167 posts tagged with UK and politics.
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The lady's not for turning?

‘History is what happened in the past’: reflections on The Iron Lady.
posted by Artw on Jan 4, 2012 - 92 comments

The first cut is the deepest

This is the story of one cut. Back in October 2010 George Osborne announced £95 billion in cuts to public services, saying he’d leave it to councils to choose what to shut down. Inevitably most of the casualties ended up being unrenowned places, unlikely to stir up much protest - drop-in centers in housing estates, inner-city park rangers, community theatres, etc. I wanted to write about just one of them, about the ripples created by a single closure. I made my selection quite randomly. I chose a place called Youthreach. I didn’t know much about them, only that they offered weekly counseling sessions to young people, aged 11–25, in Greenwich, South East London. Jon Ronson
posted by fearfulsymmetry on Dec 29, 2011 - 16 comments

How the religious right censored the UK media – Christian Mothers’ Union head appointed as ‘expert’ by David Cameron

How the religious right censored the UK media – Christian Mothers’ Union head appointed as ‘expert’ by David Cameron
posted by nam3d on Oct 14, 2011 - 34 comments

Good for the arabs, but not good for us

Cameron said: “Free flow of information can be used for good. But it can also be used for ill. And when people are using social media for violence, we need to stop them.”
posted by knz on Aug 14, 2011 - 73 comments

Choose one.

With a coalition government and the recent turmoil over the voting system, sometimes British democracy feels like it's in a bit of a crisis. Thank goodness you can now vote on issues that really matter.
posted by Acheman on May 31, 2011 - 25 comments

'He's never kind, he's never affectionate'

30 years of Steve Bell, The Guardian's political cartoonist.
posted by fearfulsymmetry on May 25, 2011 - 14 comments

Jumping the pond

Dozens of concerned citizens will march on London this weekend to protest high taxation and government debt. Sound familiar? The rally is the first sign of what The Guardian terms "a radical Tea Party-style mass movement" in the UK. Organisers The Taxpayers' Alliance have previously been linked to the US-based Freedom Works.
posted by londonmark on May 13, 2011 - 49 comments

The Lockerbie Deal

How Britain's largest corporations helped engineer the release of Abdel Basset Ali al-Megrahi, the Lockerbie bomber.
posted by reenum on Apr 28, 2011 - 10 comments

A Progressivel Tea Party

"Imagine a parallel universe where the Great Crash of 2008 was followed by a Tea Party of a very different kind.... The name of this parallel universe is Britain." The UK's Progressive Tea Party.
posted by wittgenstein on Feb 9, 2011 - 25 comments

American President Top 40!

The top US presidents: First poll of UK experts. The full list plus ranks for Vision, Domestic Leadership, Foreign Policy Leadership, Moral Authority and Historical Legacy.
posted by crossoverman on Jan 19, 2011 - 74 comments


A 3 hour podcast interview (part 2 here) with British comics legend Pat Mills, most famous for the anti-war WW1 strip Charley's War, the creation 2000ad and many of the most enduring characters within it, superhero hunter Marshall Law and numerous other comics. His work usually combines combines dark humour, a dash of left wing politics and ludicrous amounts of violence, now as much as ever with puritan zombie hunter Defoe. Subjects discussed in the intreview include the death of artist John Hicklenton, being Irish-English, Sláine and the comparitive lack of celtic heroes in modern popular culture, Oliver Cromwell and the Levellers. Bonus link: 20 pages of Metalzoic, Pat Mills and Kevin O'Neills "lost" story.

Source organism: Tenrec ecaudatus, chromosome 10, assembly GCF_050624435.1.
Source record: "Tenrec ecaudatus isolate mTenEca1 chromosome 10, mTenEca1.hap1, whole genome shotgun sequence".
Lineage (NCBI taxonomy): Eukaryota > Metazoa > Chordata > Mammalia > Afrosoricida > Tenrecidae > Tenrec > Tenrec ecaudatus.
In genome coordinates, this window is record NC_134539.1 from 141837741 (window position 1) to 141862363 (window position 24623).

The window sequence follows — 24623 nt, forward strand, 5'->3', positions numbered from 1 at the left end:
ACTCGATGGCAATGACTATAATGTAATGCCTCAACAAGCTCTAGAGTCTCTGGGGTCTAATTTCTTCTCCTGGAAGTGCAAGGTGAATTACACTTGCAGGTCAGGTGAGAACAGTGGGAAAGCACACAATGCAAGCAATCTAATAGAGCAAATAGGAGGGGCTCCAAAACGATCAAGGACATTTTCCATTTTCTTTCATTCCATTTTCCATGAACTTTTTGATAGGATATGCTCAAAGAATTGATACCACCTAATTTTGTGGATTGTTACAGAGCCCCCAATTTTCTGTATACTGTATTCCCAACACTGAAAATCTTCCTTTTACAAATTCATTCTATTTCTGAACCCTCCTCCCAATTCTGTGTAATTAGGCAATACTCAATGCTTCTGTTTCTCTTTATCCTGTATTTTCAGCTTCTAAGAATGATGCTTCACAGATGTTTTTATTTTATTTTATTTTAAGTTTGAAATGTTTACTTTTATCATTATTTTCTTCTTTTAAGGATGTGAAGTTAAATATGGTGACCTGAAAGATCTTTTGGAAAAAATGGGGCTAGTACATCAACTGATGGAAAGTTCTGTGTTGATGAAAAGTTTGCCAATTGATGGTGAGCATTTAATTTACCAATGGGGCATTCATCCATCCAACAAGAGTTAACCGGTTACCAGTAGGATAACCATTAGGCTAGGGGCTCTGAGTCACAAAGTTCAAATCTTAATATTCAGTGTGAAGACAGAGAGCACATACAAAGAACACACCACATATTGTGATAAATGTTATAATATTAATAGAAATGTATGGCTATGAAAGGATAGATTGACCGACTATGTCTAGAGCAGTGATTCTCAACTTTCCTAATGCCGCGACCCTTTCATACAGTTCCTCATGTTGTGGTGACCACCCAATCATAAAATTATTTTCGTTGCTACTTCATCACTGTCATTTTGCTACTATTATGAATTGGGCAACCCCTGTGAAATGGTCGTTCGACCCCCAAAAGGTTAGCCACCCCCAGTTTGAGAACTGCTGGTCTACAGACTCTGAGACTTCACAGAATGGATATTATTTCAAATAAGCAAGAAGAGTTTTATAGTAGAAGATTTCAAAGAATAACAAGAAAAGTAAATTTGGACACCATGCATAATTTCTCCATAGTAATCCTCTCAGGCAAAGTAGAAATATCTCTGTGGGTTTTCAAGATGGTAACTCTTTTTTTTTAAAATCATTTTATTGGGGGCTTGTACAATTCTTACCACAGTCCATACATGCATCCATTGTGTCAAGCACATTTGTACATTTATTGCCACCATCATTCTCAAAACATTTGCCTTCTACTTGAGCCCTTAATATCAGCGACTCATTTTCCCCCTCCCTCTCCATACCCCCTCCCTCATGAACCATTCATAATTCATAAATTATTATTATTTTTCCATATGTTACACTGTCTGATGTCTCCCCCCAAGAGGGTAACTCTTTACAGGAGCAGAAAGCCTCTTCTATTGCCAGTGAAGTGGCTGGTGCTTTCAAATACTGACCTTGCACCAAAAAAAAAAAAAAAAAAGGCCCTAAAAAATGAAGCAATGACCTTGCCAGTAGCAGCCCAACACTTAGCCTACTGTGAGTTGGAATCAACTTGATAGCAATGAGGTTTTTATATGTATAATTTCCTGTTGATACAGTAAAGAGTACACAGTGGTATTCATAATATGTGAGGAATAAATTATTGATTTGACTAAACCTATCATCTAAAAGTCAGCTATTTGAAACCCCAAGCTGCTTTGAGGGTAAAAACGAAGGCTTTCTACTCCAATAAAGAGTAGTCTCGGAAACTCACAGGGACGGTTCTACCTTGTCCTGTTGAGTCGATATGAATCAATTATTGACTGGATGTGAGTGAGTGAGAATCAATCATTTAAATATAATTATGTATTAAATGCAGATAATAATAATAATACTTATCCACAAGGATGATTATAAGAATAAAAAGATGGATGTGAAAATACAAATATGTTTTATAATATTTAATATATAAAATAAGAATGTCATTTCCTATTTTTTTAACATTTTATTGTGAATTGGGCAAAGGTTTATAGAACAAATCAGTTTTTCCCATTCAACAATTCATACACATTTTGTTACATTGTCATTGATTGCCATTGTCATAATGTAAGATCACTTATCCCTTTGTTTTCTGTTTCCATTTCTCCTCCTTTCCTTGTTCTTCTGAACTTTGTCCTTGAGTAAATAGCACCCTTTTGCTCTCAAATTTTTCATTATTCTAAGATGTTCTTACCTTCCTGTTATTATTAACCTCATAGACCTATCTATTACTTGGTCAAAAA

posted by Artw on Dec 19, 2010 - 18 comments

You think it’s cuddly but it will tear your insides out

Pulp's Common People - the great class-based song of the 90s?
posted by Artw on Nov 11, 2010 - 119 comments

Swiftboating considered harmful.

UK (ex)MP Phil Woolas has indicated he will seek a judicial review of the decision today to void his election victory of earlier this year. He was found guilty of "knowingly making false statements about [rival candidate] Mr Watkins in campaign literature". Woolas claims the ruling will "inevitably chill political speech", whereas the Justices' ruling found that his Election Literature breached UK laws.
posted by samworm on Nov 5, 2010 - 35 comments

UK Spending Review

The Chancellor of the UK coalition government has announced the details of the Comprehensive Spending Review, setting budgets for government departments to 2014/15. Total savings will be £18 billion. Local government funding will be cut 7% each year for the next four years. The Arts Council budget will be cut by 30%. 490,000 jobs are forecast to be lost over the period in the public sector. The average cuts for each government department will be 19%. The speech. HM Treasury Spending Review pages. Guardian summary. Independent article. Nick Robinson's blog for the BBC. Make your own cuts with the Guardian's interactive tool. Graphic showing 09/10 government spending (that is, before the cuts).
posted by paduasoy on Oct 20, 2010 - 91 comments

The Tories' favourite Lib Dem

Good news for Nick Clegg, deputy Prime Minister of the UK and leader of the Liberal Democrats: he's more popular than the Tory Prime Minister, David Cameron. Perhaps not so good news for the Liberal Democrats' image: that's with Tory party activists. Meanwhile, Cameron has professed his love of Macs and iPads in an interview, undoubtedly causing Apple to become instantly uncool in much the way The Smiths and Paul Weller did a few years ago.